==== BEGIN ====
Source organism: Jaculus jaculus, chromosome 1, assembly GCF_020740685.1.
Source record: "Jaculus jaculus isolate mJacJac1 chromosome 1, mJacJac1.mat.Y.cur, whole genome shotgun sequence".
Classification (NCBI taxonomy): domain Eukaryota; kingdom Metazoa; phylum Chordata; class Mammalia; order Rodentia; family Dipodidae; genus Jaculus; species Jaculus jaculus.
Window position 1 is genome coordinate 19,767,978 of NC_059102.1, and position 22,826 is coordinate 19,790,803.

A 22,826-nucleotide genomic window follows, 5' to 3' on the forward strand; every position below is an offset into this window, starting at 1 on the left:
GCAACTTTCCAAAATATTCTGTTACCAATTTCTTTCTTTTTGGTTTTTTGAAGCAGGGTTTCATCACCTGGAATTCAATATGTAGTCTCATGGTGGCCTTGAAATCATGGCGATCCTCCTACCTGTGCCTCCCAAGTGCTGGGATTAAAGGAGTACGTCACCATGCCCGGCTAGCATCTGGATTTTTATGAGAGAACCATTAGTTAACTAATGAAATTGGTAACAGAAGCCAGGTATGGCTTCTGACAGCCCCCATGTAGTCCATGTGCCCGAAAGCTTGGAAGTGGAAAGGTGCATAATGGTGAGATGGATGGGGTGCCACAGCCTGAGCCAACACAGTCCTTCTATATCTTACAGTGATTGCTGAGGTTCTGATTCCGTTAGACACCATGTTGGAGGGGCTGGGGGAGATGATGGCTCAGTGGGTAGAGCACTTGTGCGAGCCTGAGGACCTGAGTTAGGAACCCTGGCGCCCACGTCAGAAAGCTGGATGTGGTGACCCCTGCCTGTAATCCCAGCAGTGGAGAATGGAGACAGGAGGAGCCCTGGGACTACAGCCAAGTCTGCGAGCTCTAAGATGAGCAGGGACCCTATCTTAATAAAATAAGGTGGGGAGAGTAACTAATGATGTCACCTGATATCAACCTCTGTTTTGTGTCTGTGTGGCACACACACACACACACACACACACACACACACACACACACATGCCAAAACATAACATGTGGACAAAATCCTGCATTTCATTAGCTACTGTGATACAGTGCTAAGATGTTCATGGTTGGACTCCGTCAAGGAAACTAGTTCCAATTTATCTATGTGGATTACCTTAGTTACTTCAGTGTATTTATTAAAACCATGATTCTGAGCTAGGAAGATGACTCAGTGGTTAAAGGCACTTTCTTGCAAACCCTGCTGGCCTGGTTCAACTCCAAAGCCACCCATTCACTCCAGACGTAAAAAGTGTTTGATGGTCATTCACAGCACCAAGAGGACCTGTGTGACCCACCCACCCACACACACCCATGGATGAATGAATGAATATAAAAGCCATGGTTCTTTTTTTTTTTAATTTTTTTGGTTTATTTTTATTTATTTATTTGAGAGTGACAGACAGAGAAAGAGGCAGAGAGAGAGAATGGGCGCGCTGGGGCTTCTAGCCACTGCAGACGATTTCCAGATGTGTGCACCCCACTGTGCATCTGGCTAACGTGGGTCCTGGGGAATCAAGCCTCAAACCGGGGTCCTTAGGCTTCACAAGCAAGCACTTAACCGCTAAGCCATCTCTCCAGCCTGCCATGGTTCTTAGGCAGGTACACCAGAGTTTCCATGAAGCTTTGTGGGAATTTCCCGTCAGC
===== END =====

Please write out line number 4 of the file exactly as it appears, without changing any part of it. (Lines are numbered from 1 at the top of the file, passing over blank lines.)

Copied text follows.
Window position 1 is genome coordinate 19,767,978 of NC_059102.1, and position 22,826 is coordinate 19,790,803.